Iranian Shipments Of Oil To Venezuela

(Dryad Global, 7.Sep.2020) — Reporting from TankerTrackers.com indicates that three Iranian tankers have departed Iran, with a suggested routing to Venezuela, via the Suez Canal. The three vessels in question are: 

– FOREST (IMO: 9283760), Iranian-flagged oil and chemical tanker.
– FAXON (IMO: 9283758), Iranian-flagged oil and chemical tanker.
– FORTUNE (IMO: 9283746), Iranian-flagged oil and chemical tanker.

The vessels are believed to have conducted previous Iranian oil shipments to Iran in the June of this year. Information supplied by TankerTrackers.com indicates that following loading in the vicinity of Port Shahid Rajaee, Bandar Abbas, the vessels have then switched off their AIS transponders. The last broadcasted locations of the vessels are as follows:
– FOREST (Bandar Abbas anchorage, 14th August 2020).

– FAXON (off the coast of Khor Fakkan, UAE, 31st August 2020).

– FORTUNE (off the coast of Bandar-e-Jask, South Iran, 28th August 2020).

It is likely that all three vessels will turn their AIS transponders back on upon approach towards the Suez Canal, to comply with regulations when transiting the canal.

The decision to resume Iranian oil exports to Venezuela once again ratchets up the tension in the region, and sends a clear signal that Iran is not willing to allow US interference in its transactions with other states.

Two recent incidents add to the context of this resumption of exports. Firstly, in August the US Justice Department seized the cargoes of four vessels which were linked to Iranian-Venezuelan oil shipments. Secondly, the vessels in question which had their cargoes seized by the US were linked to Greek interests and companies, and in response Iran was quick to board the Liberian-flagged MT WILA, which was also believed to be linked to the same companies (Palermo S.A).

It is likely that Iran has learnt from this previous experience that foreign-owned vessels will be more willing to comply with US restrictions and requests, and in turn Iran has sought to bring the vessels it uses ‘in house’. All three vessels which are currently of interest are Iranian managed and owned.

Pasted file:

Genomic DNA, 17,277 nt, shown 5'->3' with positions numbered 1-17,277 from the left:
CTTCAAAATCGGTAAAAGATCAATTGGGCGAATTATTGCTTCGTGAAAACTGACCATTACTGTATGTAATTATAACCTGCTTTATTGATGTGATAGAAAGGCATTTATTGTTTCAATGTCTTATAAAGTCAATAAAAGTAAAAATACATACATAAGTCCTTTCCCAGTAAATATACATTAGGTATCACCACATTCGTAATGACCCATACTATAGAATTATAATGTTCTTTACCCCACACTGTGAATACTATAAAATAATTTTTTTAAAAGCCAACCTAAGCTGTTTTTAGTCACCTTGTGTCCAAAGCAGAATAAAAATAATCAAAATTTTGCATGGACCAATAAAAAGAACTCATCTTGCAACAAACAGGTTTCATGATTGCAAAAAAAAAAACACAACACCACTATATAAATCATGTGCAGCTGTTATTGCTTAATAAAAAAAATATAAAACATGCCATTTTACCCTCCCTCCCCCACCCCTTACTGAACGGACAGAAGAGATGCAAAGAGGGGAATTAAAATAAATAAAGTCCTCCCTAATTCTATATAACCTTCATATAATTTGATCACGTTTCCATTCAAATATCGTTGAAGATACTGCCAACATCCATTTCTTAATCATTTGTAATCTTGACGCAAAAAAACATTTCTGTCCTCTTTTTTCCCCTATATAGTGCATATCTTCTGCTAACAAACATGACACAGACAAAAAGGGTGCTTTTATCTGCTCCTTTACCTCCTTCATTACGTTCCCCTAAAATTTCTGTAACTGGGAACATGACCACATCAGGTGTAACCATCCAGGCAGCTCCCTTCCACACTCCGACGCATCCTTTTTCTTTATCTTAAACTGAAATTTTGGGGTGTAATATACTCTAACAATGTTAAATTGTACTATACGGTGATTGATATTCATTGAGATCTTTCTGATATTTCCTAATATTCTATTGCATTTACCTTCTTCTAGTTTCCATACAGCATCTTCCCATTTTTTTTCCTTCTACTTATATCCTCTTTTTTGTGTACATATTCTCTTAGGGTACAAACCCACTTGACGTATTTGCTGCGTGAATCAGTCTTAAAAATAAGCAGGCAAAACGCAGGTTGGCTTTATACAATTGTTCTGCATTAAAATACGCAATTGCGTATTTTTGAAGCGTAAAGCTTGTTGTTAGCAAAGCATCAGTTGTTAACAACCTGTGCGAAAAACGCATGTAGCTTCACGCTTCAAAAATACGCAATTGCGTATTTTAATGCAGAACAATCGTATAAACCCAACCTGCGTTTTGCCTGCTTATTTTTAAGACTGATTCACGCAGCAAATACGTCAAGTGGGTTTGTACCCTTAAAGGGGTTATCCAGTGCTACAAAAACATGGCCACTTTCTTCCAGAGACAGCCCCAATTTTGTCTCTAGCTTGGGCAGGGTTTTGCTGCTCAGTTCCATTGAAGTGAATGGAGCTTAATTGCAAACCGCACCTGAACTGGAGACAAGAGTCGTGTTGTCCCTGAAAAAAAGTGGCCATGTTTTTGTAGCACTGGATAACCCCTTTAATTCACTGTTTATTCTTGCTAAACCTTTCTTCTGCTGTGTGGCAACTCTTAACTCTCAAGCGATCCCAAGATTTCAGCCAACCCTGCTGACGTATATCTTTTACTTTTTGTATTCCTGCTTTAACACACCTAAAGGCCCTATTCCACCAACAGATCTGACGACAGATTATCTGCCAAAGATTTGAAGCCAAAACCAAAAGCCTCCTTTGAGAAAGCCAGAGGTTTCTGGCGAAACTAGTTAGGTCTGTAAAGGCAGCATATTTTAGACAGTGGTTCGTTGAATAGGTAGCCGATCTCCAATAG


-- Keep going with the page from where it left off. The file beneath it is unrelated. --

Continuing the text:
It remains a credible possibility that if the tankers do intend to transit to Venezuela, that the US will seek to again intervene. However, Iran has raised the stakes and has utilised vessels which will likely not be willing to give up their cargoes or comply willingly with the US. This therefore increases the likelihood that to act the US would be forced to board and/or detain the tankers, however it is not yet clear whether the US believes it is in their national interest to follow this course of action, or if it is operating within a legal framework which would allow it to do so.

If the US were to act, Iran’s response would be swift and proportionate. Iranian activity within the Strait of Hormuz and Gulf of Oman in recent years has closely followed a ‘tit for tat’ model of activity, which has seen Iran seek responses to outside interventions which can be viewed by third parties to be proportionate. It is likely in such an instance that Iran would target a similar number of US and/or Saudi vessels, or cargoes, in a similar manner to the incident that they are responding to. Due to the UAE’s formalisation of its relationship with Israel in recent weeks, it also remains a realistic possibility that UAE-flagged vessels and/or UAE cargoes, would also be at risk of being seen to be legitimate targets during an Iranian response.

Another variable which further complicates the security picture in the Gulf of Oman and Strait of Hormuz is that between 0130 UTC 4th September and 1830 UTC 10th September, Iran intends to conduct live-fire exercises in the Gulf of Oman and Strait of Hormuz. These exercises will take place in a larger area of operations than is usually seen during Iranian exercises, and will encompass the following area:

It remains a realistic possibility that the timing of such an exercise is less than coincidental. Iran is likely attempting to create the perception that the exercise could quickly re orientate into a blockade of the Strait of Iran, should the US detain Iranian tankers. It is currently assessed that Iran does not possess the capacity to close the Strait of Hormuz, however this is not currently of concern to Iran – its strategy is to signal intent.

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